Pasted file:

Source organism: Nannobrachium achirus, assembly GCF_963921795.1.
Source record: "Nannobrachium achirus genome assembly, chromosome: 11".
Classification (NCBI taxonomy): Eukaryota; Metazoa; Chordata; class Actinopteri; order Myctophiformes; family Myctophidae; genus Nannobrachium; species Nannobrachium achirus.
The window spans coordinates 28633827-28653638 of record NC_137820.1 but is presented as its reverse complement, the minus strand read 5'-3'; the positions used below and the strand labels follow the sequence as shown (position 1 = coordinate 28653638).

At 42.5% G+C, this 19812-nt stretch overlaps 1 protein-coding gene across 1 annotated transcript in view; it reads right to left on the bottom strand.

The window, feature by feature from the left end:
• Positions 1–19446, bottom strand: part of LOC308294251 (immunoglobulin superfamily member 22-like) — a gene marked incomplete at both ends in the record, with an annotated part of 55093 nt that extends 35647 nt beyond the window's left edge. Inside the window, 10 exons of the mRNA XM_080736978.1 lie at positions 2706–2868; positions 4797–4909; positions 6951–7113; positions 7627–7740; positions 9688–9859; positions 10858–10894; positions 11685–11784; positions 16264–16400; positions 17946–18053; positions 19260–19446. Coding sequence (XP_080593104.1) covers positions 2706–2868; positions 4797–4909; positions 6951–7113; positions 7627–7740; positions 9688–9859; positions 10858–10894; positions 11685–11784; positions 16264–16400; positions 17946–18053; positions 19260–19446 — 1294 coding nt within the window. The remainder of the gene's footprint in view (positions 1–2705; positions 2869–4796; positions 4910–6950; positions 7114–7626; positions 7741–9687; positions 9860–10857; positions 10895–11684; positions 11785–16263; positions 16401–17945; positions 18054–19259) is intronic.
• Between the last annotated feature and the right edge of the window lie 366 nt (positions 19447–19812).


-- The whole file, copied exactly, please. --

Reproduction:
Source organism: Nannobrachium achirus, assembly GCF_963921795.1.
Source record: "Nannobrachium achirus genome assembly, chromosome: 11".
Classification (NCBI taxonomy): Eukaryota; Metazoa; Chordata; class Actinopteri; order Myctophiformes; family Myctophidae; genus Nannobrachium; species Nannobrachium achirus.
The window spans coordinates 28633827-28653638 of record NC_137820.1 but is presented as its reverse complement, the minus strand read 5'-3'; the positions used below and the strand labels follow the sequence as shown (position 1 = coordinate 28653638).

At 42.5% G+C, this 19812-nt stretch overlaps 1 protein-coding gene across 1 annotated transcript in view; it reads right to left on the bottom strand.

The window, feature by feature from the left end:
• Positions 1–19446, bottom strand: part of LOC308294251 (immunoglobulin superfamily member 22-like) — a gene marked incomplete at both ends in the record, with an annotated part of 55093 nt that extends 35647 nt beyond the window's left edge. Inside the window, 10 exons of the mRNA XM_080736978.1 lie at positions 2706–2868; positions 4797–4909; positions 6951–7113; positions 7627–7740; positions 9688–9859; positions 10858–10894; positions 11685–11784; positions 16264–16400; positions 17946–18053; positions 19260–19446. Coding sequence (XP_080593104.1) covers positions 2706–2868; positions 4797–4909; positions 6951–7113; positions 7627–7740; positions 9688–9859; positions 10858–10894; positions 11685–11784; positions 16264–16400; positions 17946–18053; positions 19260–19446 — 1294 coding nt within the window. The remainder of the gene's footprint in view (positions 1–2705; positions 2869–4796; positions 4910–6950; positions 7114–7626; positions 7741–9687; positions 9860–10857; positions 10895–11684; positions 11785–16263; positions 16401–17945; positions 18054–19259) is intronic.
• Between the last annotated feature and the right edge of the window lie 366 nt (positions 19447–19812).